Now that we have let off steam with the Venus, are we ready to receive tourists?

Playtime is over: now tourists in Italy are coming for real and the first problems begin. Mayors calling for special laws, guides unable to work in the crush, assorted degradation. We vented 10 days with the Venus: isn't it time to think about more serious problems?

And while everyone was talking about Botticelli’s Venus and how wrong, unsuitable, inappropriate, embarrassing, cringeworthy, inappropriate the campaign signed by the Armando Testa studio for the Ministry of Tourism was, the tourist season has begun. Perhaps not everyone has noticed, but April has just ended, the first full month of spring, the month when the bulk of the tourists who come to Italy each year begin to move through our cities and towns. And taking a look at the local chronicles of some of the most important cities and tourist destinations in our country, it would seem that this season will not fail to be characterized by the same problems as always: in particular, by the triad of overcrowding, degradation and damage to heritage.

If we wanted to find a date from which to start the sequence of unedifying episodes that have characterized this very intense month that has just ended, we could begin with April 8, when we learned of the closure to the public of the Monesteroli staircase, near Cinque Terre, due to a subsidence that affected some of the 1,200 stone steps that make it a steep and spectacular path leading directly to the sea. Tourists probably had little, perhaps even nothing, to do with it in this case, but what is certain is that the subsidence of those steps reminds us how fragile our heritage is. Regardless of the large flows of visitors. If, however, to the flow of centuries we also add a few thousand tourists, you can bet that the omelette is assured.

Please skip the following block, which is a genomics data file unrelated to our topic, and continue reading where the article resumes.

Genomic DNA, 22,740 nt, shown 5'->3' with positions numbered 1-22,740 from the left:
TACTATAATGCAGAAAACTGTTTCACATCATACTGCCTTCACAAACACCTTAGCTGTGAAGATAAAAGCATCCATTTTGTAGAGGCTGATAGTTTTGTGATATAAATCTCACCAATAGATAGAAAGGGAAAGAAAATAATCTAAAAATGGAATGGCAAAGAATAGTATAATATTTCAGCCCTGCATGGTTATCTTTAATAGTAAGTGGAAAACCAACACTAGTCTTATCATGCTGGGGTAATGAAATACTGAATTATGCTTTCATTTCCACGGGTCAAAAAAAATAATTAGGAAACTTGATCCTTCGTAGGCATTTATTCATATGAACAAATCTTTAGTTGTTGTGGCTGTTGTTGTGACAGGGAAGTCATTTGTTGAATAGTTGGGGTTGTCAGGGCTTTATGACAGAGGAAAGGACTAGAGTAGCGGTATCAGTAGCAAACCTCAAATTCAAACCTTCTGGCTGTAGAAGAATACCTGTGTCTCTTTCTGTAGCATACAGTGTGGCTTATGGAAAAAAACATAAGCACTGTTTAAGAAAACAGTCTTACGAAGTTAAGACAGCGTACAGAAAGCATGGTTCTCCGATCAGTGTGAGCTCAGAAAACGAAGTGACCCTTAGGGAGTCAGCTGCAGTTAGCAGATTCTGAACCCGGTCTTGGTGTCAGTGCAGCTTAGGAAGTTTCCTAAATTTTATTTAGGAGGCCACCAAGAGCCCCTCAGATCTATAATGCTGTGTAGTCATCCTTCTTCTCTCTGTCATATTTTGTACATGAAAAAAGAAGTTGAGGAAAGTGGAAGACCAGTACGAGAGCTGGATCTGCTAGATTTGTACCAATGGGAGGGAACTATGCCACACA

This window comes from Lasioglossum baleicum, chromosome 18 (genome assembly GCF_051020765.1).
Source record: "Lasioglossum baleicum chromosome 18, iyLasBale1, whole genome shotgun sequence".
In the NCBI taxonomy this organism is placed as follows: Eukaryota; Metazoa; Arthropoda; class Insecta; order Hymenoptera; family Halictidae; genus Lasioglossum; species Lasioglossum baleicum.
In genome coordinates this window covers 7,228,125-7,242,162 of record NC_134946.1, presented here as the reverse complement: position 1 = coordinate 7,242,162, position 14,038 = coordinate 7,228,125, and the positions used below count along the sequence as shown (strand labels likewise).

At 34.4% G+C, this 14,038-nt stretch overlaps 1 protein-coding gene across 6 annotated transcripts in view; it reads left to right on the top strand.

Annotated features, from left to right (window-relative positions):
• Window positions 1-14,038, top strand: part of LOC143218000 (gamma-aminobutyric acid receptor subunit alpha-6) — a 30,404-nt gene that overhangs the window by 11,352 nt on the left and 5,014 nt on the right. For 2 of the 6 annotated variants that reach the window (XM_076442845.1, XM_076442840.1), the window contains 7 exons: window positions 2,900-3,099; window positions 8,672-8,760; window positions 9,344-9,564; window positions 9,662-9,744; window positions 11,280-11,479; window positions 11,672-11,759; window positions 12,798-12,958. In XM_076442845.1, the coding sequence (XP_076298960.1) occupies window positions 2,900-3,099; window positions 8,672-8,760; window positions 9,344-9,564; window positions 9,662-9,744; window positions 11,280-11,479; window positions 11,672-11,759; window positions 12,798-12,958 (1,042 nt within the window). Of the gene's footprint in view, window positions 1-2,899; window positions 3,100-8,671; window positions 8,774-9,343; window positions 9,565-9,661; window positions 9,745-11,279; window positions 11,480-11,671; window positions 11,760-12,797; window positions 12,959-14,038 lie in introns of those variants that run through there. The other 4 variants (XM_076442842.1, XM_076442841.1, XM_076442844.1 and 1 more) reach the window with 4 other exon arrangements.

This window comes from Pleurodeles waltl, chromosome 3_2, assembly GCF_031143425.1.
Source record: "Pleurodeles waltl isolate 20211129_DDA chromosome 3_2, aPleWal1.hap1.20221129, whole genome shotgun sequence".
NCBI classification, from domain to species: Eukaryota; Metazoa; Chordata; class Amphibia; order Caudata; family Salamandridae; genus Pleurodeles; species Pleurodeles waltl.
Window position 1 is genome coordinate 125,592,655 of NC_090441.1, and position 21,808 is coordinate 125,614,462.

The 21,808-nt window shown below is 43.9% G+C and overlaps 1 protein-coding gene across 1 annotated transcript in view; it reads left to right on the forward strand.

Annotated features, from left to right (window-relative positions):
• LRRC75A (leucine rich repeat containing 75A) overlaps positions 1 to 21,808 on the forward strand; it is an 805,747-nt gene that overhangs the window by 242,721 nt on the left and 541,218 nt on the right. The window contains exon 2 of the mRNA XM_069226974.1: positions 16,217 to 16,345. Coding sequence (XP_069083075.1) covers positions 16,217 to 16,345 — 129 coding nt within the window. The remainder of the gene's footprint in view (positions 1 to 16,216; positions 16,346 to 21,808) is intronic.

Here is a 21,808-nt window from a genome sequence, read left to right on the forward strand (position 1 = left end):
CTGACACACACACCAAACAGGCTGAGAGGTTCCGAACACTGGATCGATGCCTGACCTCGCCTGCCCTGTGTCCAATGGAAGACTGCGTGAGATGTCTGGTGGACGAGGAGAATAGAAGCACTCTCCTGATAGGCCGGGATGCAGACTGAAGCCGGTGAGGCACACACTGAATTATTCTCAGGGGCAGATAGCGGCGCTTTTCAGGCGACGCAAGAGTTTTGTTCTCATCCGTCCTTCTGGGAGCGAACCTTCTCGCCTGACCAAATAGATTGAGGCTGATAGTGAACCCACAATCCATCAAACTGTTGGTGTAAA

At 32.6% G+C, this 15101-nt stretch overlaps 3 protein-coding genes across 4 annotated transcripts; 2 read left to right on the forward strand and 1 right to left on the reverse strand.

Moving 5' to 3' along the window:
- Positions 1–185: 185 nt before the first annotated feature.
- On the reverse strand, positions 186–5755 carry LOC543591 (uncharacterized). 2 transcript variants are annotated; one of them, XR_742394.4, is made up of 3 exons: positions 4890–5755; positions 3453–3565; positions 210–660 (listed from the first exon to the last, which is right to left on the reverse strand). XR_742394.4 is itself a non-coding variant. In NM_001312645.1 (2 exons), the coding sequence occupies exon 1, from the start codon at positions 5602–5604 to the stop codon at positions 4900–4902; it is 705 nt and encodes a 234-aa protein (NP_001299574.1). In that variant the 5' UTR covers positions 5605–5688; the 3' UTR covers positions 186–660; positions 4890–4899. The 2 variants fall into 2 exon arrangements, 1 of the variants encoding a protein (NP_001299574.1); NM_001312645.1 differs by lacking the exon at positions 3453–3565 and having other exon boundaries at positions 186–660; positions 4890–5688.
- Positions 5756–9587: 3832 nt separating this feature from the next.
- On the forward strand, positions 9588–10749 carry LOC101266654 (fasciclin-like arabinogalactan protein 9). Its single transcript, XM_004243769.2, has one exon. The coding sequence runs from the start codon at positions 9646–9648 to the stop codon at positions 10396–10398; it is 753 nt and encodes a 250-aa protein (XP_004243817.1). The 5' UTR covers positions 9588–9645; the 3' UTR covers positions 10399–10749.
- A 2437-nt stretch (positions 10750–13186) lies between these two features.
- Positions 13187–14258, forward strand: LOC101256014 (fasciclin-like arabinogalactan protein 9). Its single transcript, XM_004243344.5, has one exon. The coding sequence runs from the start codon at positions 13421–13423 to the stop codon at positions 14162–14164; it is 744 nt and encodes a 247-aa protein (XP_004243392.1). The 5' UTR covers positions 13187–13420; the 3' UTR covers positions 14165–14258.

For a few years now, in fact, the same motif has been resonating over and over again: tourism is a resource, but if not managed it turns into a problem. So here are the first signs of what will be yet another tourist season marked by the usual arguments: tourism yes tourism no, quality tourism yes, hit-and-run tourism no, and so on. In the meantime, however, time passes and tourists arrive. Indeed: a lot of them come, because they like our country, and when the calendar approaches the first public holidays, the first problems also begin. Which as per tradition always start from the sea. Indeed: from the seaside villages, starting with those in the Cinque Terre. There, so many tourists have arrived that the mayors of those villages have asked the government for a special law to regulate visitor flows. Riomaggiore, Manarola, Corniglia, Vernazza, and Monterosso taken by storm, chaos on railway platforms, and +12 percent more tourists than in 2019. In nearby Portofino, the music doesn’t change: narrow streets crammed to the point of improbability, so much so that the mayor launched an ordinance that will prohibit tourists from stopping in the little square by the sea and on the Umberto I pier. There will then be just enough time for a selfie, and then the police officers will be able to apply fines ranging from 68 to 275 euros: it is therefore impossible to linger to see the landscape and reconcile with nature. Those who want to visit Portofino will only be able to do so in procession mode. Good but not great: the surgery was successful, but the patient died.